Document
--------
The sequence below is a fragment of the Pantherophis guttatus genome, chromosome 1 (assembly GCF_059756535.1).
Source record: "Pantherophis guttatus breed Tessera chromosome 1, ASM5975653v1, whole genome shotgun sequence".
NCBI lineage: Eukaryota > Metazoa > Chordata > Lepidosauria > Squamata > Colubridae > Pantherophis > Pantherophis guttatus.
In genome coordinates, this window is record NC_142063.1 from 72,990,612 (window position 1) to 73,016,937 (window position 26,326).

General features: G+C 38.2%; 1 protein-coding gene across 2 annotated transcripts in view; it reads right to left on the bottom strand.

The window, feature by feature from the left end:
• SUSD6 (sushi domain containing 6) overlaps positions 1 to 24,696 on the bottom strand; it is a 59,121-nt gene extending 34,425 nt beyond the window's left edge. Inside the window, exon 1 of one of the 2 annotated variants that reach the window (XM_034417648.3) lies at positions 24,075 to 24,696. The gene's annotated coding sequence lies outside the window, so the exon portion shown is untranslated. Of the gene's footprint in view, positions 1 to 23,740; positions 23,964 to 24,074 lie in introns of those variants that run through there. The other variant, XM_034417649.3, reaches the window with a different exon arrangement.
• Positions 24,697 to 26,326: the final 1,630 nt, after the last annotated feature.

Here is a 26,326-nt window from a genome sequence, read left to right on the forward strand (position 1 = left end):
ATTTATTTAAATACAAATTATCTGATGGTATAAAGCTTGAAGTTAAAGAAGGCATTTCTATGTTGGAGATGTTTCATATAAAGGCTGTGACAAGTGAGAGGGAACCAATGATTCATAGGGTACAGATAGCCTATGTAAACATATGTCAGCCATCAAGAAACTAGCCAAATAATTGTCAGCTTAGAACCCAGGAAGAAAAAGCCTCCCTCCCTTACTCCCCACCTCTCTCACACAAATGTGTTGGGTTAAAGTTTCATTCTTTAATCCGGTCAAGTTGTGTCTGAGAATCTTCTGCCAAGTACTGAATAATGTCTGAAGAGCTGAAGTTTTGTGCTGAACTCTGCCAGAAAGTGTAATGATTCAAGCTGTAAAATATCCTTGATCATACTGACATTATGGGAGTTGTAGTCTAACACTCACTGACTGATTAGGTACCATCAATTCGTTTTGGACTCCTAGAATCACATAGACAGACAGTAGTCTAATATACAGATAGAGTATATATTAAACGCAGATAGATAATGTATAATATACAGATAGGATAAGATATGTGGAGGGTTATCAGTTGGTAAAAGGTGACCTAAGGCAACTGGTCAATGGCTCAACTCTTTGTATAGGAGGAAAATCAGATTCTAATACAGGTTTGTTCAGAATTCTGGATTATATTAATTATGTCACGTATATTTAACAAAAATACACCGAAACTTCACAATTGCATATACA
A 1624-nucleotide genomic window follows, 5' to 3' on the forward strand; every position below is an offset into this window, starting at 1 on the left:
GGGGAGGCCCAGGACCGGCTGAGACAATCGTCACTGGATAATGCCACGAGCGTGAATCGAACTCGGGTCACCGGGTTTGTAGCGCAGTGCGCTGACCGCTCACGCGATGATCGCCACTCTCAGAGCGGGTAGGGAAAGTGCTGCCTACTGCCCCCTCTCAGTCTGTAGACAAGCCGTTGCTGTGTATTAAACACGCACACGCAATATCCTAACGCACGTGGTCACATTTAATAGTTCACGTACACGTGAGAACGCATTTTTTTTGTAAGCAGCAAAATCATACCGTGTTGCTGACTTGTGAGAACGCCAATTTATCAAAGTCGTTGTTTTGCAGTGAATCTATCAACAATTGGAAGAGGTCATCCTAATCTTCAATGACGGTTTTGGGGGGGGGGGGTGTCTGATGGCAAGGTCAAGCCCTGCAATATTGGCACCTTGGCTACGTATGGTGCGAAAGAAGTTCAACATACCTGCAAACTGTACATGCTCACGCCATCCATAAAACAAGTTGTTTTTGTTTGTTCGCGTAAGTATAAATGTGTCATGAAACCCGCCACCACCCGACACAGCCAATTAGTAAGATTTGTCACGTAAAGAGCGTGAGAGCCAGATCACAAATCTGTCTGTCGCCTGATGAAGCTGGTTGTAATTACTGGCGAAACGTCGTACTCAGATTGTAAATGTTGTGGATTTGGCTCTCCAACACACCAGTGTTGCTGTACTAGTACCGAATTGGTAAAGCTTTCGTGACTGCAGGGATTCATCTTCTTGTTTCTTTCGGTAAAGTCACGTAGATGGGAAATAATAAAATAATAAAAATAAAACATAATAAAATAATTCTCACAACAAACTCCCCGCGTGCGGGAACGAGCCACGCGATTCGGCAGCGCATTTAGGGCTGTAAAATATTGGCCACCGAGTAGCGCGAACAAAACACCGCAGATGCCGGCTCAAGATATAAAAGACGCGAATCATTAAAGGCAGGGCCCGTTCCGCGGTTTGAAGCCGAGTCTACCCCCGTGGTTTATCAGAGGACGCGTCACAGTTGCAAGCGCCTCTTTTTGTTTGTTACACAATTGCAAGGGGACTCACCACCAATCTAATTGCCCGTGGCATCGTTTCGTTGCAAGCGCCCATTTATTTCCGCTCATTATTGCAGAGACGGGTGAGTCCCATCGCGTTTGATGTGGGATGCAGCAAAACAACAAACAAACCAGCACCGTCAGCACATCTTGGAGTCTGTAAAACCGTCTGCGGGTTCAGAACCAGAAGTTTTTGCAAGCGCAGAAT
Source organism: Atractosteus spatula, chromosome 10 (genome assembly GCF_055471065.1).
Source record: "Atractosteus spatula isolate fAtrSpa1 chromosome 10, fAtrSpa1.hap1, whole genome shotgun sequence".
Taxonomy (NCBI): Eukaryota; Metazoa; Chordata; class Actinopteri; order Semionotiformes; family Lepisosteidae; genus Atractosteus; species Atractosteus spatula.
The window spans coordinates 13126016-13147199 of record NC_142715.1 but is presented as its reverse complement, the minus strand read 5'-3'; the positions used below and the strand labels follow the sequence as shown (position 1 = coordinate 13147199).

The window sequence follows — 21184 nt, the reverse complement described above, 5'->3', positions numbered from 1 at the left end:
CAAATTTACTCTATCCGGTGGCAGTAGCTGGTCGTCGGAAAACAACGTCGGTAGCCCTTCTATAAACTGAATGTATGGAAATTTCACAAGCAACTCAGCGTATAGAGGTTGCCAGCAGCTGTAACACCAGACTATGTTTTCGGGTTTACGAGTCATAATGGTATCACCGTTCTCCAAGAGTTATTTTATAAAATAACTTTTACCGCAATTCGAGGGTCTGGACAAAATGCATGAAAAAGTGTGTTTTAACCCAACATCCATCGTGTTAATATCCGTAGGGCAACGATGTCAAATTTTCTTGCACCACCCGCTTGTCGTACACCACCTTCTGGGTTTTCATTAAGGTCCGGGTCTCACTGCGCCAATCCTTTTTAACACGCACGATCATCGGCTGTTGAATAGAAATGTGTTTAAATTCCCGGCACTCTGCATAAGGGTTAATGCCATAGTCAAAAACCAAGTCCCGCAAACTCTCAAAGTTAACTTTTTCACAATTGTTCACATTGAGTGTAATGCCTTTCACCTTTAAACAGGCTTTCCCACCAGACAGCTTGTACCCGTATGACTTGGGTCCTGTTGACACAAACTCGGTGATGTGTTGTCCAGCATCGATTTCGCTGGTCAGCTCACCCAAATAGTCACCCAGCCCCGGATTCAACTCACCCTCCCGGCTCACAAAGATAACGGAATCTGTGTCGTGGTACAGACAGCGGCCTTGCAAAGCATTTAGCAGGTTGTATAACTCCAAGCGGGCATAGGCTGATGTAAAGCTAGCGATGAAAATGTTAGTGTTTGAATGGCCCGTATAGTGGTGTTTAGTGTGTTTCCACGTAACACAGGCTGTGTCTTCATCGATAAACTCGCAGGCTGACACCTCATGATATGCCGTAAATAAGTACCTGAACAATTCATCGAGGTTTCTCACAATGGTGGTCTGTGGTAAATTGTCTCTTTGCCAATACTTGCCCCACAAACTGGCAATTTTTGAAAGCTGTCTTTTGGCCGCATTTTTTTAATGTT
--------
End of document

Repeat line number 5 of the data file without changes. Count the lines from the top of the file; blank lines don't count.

General features: G+C 38.2%; 1 protein-coding gene across 2 annotated transcripts in view; it reads right to left on the bottom strand.